First, all humans are subject to being in the wrong place at the wrong time.

“I saw that under the sun the race is not to the swift, nor the battle to the strong, nor bread to the wise, nor riches to the intelligent, nor favor to those with knowledge, but time and chance happen to them all” (Eccl 9:11). The context is why good things happen to those who haven’t worked for them–“the race is not to the swift.” However, the flip would also be true–evil things happen to those who haven’t “worked” for them because “time and chance happen to them all.”

Second, God may be seeking to make us stronger.

“We know that for those who love God all things work together for good, for those who are called according to his purpose. For those whom he foreknew he also predestined to be conformed to the image of his Son, in order that he might be the firstborn among many brothers” (Rom 8:28-29). The “good” in verse 28 is not some “silver lining.” It’s not that God takes bad things and turns them into good things. The good, instead, is being conformed to the image of his Son.

The Babylonian Exile is a prime example of how God takes suffering at the hands of others and turns it into a growing experience. Prior to the Babylonian Captivity, the Jews struggled greatly with idolatry. Over and over, we read that the Jews struggled with idolatry. However, after the Captivity, we never read of such a struggle again. Who can say what Daniel would have been like without the Captivity? Would he have been the “hero of the faith” that we remember him as? Would he have had the courage to go to the lions’ den?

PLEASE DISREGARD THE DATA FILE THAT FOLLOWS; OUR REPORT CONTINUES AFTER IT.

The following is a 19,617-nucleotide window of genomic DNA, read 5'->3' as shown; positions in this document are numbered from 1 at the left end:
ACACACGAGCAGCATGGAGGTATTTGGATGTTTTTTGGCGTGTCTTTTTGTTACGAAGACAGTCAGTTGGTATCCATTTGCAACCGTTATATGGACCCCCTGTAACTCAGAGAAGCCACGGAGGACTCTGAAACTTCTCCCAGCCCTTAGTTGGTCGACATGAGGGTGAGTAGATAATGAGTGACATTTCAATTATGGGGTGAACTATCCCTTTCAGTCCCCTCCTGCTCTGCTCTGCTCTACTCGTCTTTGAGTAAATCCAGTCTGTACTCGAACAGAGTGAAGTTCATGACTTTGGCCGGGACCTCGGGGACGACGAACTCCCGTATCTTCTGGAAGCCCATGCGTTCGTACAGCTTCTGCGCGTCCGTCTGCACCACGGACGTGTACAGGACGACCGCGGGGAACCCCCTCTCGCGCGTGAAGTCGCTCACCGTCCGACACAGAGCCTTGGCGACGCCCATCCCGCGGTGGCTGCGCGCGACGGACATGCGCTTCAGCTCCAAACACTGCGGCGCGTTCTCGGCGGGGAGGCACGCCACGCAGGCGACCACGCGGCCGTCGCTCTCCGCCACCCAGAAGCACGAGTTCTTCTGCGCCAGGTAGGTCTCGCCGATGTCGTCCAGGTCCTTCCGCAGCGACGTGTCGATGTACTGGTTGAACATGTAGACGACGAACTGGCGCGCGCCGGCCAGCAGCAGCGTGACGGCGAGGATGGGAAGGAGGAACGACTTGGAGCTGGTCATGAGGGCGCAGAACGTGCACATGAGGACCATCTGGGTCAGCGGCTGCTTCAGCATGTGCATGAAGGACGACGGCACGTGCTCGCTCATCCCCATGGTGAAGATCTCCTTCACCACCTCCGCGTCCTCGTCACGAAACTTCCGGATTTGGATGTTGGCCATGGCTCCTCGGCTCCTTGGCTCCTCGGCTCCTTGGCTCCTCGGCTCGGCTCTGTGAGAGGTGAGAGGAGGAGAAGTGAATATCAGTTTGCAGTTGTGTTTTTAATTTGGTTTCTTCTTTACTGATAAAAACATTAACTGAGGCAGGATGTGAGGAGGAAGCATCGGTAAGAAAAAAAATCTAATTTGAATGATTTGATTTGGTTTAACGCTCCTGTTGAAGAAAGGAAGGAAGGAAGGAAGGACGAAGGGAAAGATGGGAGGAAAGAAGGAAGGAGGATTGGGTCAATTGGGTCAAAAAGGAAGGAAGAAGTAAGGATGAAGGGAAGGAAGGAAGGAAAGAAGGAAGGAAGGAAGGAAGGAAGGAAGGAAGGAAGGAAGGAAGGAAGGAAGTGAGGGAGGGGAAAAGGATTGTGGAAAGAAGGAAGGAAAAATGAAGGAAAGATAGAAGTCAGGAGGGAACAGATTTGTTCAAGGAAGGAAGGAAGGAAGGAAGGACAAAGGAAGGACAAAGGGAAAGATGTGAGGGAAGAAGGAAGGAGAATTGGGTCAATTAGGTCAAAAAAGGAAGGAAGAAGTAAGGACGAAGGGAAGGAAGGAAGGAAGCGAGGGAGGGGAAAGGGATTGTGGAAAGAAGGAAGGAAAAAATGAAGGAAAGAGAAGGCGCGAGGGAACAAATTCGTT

John Hick, a well-known philosopher, has declared that this is a world of “soul making,” i.e., without the pain we suffer in this world, we could never be what God wants us to be.

Third, suffering makes us capable of helping others who are suffering.

“Blessed be the God and Father of our Lord Jesus Christ, the Father of mercies and God of all comfort, who comforts us in all our affliction, so that we may be able to comfort those who are in any affliction, with the comfort with which we ourselves are comforted by God” (2 Cor 1:3-4). The affliction of which Paul speaks in context is suffering because of the sins of others–he speaks of persecution he is facing for the cause of Christ. Those who have gone through a specific trial are often able to provide more comfort to those going through the same trial than are those who haven’t faced it themselves.

Nebuchadnezzar took some of the vessels from the house of God and placed them in the house of his god. It was quite common in that time period to desecrate the treasuries of conquered peoples. It was a sign of force. It would especially be fitting to take the vessels used in the worship of a foreign god who failed to protect his people and use them in the service of the god who gave the conquerors victory.

The king commanded Ashpenaz, his chief eunuch, to bring some of the youths without blemish from the royal family and the nobility to Babylon to be trained in their wisdom and thus to serve in the king’s palace. It was quite common for males who served in the palace to be eunuchs, since they would be working in close quarters with the king’s wife/wives.